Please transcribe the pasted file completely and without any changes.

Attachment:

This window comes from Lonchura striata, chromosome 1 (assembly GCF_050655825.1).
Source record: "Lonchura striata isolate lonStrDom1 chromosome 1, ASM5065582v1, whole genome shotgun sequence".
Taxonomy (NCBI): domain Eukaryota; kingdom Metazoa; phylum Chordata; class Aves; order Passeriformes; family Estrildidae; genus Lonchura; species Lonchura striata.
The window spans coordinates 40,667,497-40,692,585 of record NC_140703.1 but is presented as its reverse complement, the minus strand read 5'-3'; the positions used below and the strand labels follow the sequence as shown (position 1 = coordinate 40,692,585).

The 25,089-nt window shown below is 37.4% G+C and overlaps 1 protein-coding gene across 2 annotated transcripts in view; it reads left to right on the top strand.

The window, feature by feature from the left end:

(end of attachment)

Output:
This window comes from Lonchura striata, chromosome 1 (assembly GCF_050655825.1).
Source record: "Lonchura striata isolate lonStrDom1 chromosome 1, ASM5065582v1, whole genome shotgun sequence".
Taxonomy (NCBI): domain Eukaryota; kingdom Metazoa; phylum Chordata; class Aves; order Passeriformes; family Estrildidae; genus Lonchura; species Lonchura striata.
The window spans coordinates 40,667,497-40,692,585 of record NC_140703.1 but is presented as its reverse complement, the minus strand read 5'-3'; the positions used below and the strand labels follow the sequence as shown (position 1 = coordinate 40,692,585).

The 25,089-nt window shown below is 37.4% G+C and overlaps 1 protein-coding gene across 2 annotated transcripts in view; it reads left to right on the top strand.

The window, feature by feature from the left end: